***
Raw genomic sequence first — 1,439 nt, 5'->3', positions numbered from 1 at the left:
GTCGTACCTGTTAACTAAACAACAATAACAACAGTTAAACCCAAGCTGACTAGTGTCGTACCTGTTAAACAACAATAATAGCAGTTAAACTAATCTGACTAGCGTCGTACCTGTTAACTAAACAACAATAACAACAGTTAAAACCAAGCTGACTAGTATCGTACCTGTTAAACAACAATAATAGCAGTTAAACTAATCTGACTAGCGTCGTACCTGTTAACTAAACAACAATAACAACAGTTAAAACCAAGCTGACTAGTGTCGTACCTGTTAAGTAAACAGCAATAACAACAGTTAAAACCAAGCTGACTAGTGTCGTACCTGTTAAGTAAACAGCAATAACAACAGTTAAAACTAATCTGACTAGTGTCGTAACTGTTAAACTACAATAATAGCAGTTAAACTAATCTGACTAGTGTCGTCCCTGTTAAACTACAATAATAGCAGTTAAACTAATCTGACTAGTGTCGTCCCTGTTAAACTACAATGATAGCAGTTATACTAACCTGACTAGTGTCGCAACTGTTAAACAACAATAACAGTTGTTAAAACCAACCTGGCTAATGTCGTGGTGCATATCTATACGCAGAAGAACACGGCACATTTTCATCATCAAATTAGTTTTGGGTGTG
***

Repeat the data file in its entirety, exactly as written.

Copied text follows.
Raw genomic sequence first — 1,439 nt, 5'->3', positions numbered from 1 at the left:
GTCGTACCTGTTAACTAAACAACAATAACAACAGTTAAACCCAAGCTGACTAGTGTCGTACCTGTTAAACAACAATAATAGCAGTTAAACTAATCTGACTAGCGTCGTACCTGTTAACTAAACAACAATAACAACAGTTAAAACCAAGCTGACTAGTATCGTACCTGTTAAACAACAATAATAGCAGTTAAACTAATCTGACTAGCGTCGTACCTGTTAACTAAACAACAATAACAACAGTTAAAACCAAGCTGACTAGTGTCGTACCTGTTAAGTAAACAGCAATAACAACAGTTAAAACCAAGCTGACTAGTGTCGTACCTGTTAAGTAAACAGCAATAACAACAGTTAAAACTAATCTGACTAGTGTCGTAACTGTTAAACTACAATAATAGCAGTTAAACTAATCTGACTAGTGTCGTCCCTGTTAAACTACAATAATAGCAGTTAAACTAATCTGACTAGTGTCGTCCCTGTTAAACTACAATGATAGCAGTTATACTAACCTGACTAGTGTCGCAACTGTTAAACAACAATAACAGTTGTTAAAACCAACCTGGCTAATGTCGTGGTGCATATCTATACGCAGAAGAACACGGCACATTTTCATCATCAAATTAGTTTTGGGTGTG